Don't click on 'Paramore n-a-k-ed photo leaked!' Facebook link

Filed Under: Celebrities, Clickjacking, Facebook, Malware, Nude Celebrities, Social networks

Hayley Williams, lead singer of Paramore
Updated Many Facebook users are being hit by further clickjacking attacks today, taking advantage of the social network's "Like" facility.

The latest lure is a link which claims to point to a website containing a naked photo of Hayley Williams, the lead singer of the American rock band Paramore.

Affected profiles can be identified by seeing that the Facebook user has apparently "liked" a link:

Paramore n-a-k-ed photo leaked!

Paramore n-a-k-ed photo leaked! malicious message

The fact that 21-year-old Hayley Williams has recently been the subject of much internet interest after a topless photo of her was leaked online, is only likely to fuel interest in the naked pictures promised by these links. But take care, because all may not be what it seems.

Clicking on the links takes Facebook users to a third-party website which displays a message saying:

Click here to continue if you are 18 years of age or above

Paramore naked photo age check

What the hackers have actually done is very sneaky. They have hidden an invisible button under your mouse, so wherever you click on the website your mouse-press is hijacked. As a consequence, when you click with the mouse you're also secretly clicking on a button which tells Facebook that you 'like' the webpage. This then gets published on your own Facebook page, and shared with your online friends, resulting in the link spreading virally.

Attacks like this can spread very very fast. Judging by the number of messages I've seen, thousands have already found it impossible to resist the idea of seeing the lead singer of Paramore naked and have fallen head-first into the "likejacking" trap.

This use of a clickjacking exploit to publish the same message (via an invisible iFrame) to the visiting user's own Facebook page works in a similar fashion to the clickjacking attacks we saw earlier this week.

It's clear that Facebook needs to tighten up the way it handles the 'liking' of external webpages before it is even more widely abused by malicious hackers and spammers.

If you believe you may have been hit by this attack, view the recent activity on your news feed and delete entries related to the above links. Furthermore, you should view your profile, click on your Info tab and remove any of the pages from your "Likes and interests" section.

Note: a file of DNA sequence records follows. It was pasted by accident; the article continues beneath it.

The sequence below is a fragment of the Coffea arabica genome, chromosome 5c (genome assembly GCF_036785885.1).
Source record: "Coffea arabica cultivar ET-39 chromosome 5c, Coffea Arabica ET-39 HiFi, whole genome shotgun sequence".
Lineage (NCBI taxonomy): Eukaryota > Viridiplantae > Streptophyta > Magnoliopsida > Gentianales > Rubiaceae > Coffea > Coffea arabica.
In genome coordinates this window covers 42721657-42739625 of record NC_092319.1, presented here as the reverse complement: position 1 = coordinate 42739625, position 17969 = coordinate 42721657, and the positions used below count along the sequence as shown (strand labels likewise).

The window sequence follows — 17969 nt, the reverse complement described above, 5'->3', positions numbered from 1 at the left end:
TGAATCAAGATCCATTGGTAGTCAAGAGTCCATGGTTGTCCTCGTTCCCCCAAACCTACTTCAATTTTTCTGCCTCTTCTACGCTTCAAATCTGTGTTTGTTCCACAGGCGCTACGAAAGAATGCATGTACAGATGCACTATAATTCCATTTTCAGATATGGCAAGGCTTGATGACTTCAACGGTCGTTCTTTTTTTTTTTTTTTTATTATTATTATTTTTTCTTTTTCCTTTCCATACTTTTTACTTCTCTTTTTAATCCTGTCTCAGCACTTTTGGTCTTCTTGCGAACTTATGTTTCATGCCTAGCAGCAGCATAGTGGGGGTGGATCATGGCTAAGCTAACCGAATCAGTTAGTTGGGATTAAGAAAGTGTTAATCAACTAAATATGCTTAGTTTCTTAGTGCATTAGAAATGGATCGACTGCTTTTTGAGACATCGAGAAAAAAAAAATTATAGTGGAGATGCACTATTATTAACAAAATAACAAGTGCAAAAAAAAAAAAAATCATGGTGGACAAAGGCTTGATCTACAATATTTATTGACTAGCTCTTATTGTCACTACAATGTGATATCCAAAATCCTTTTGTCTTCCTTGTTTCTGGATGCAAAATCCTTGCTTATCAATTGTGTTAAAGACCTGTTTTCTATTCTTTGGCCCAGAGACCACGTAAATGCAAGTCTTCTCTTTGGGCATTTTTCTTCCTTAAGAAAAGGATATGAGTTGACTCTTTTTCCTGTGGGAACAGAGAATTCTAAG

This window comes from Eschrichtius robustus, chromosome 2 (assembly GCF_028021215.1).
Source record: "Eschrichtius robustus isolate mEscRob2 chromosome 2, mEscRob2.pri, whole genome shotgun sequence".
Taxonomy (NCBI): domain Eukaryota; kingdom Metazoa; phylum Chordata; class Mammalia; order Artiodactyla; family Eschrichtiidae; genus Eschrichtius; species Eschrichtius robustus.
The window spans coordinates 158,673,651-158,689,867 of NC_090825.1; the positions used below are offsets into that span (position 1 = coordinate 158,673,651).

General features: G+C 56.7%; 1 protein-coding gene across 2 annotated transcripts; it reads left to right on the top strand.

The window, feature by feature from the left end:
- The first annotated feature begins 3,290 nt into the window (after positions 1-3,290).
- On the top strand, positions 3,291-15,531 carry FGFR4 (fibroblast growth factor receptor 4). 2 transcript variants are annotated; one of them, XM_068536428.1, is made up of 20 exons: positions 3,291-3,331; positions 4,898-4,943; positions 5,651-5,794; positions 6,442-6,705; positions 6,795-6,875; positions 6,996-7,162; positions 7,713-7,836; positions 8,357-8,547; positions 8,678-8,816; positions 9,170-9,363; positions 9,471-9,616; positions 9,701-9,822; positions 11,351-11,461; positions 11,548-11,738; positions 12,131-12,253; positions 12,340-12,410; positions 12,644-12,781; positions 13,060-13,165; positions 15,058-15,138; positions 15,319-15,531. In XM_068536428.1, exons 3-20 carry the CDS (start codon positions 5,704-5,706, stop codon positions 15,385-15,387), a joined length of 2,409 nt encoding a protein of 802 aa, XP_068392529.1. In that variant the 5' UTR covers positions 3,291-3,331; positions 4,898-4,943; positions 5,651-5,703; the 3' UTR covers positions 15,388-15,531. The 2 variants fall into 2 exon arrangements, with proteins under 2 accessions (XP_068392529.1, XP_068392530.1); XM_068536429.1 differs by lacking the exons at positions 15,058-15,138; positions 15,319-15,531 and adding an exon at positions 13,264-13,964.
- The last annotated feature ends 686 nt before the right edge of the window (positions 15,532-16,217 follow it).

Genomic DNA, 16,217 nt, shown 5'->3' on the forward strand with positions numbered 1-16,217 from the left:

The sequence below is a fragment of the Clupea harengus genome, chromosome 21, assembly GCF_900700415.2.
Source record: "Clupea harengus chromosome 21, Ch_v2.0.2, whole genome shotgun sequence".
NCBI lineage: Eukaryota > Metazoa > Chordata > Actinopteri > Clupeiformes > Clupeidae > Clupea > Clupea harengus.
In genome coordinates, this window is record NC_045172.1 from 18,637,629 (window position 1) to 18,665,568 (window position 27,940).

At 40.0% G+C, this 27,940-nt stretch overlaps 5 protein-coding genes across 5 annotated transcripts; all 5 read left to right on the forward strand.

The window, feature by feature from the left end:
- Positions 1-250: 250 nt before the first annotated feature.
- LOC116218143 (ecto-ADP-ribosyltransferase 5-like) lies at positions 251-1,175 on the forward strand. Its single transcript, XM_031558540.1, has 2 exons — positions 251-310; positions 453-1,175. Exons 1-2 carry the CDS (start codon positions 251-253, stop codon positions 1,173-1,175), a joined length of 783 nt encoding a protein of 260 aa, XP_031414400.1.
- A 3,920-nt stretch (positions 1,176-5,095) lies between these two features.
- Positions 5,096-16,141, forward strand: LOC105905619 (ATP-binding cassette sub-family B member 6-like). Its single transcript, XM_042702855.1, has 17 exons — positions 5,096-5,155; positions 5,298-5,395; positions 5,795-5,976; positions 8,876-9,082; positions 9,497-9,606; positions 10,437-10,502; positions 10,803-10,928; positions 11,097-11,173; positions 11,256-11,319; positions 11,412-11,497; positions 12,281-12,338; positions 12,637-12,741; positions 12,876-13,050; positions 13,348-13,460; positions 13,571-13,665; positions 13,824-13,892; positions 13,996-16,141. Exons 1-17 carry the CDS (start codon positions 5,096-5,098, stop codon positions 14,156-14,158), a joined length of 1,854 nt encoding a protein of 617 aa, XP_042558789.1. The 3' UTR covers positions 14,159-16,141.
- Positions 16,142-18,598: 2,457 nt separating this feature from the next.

If you're a regular user of Facebook, you should join the Sophos page on Facebook to be kept informed of the latest security threats.

And, please, if you have Facebook friends or acquaintances who have fallen foul of this attack please warn them about it, and suggest that they click a little more carefully in future.

Update Interestingly, the same third-party website hosting the "Paramore naked photo" clickjacking attack is also carrying another webpage containing a clickjacking attack related to teen heart-throb singing sensation Justin Bieber.

If you click on a Facebook "like" link declaring

Justin Biebers Phone Number Leaked!

then you may find yourself taken to a webpage which says "Click here to continue".

If you do click then you will have your mouse-press hijacked (declaring to all of your Facebook friends that you "Like" "Justin Bieber's Phone Number Leaked!") and you will be presented with what is claimed to be Justin Bieber's phone number and address in Florida.

Justin Bieber's phone number and address

I have no way of telling if the phone number and address are genuine, and I don't think it's appropriate to share them regardless, so I've pixelated them out in the screenshot above.

Of course, it's not the first time we've seen Justin Bieber's popularity exploited by cybercriminals.

Hat-tip: Thanks to @theharmonyguy for informing me about the Justin Bieber-related clickjacking.

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About the author

Graham Cluley runs his own award-winning computer security blog, and is a veteran of the anti-virus industry having worked for a number of security companies since the early 1990s. Now an independent security analyst, he regularly makes media appearances and gives computer security presentations. Send Graham an email, subscribe to his updates on Facebook, follow him on Twitter and App.net, and circle him on Google Plus for regular updates.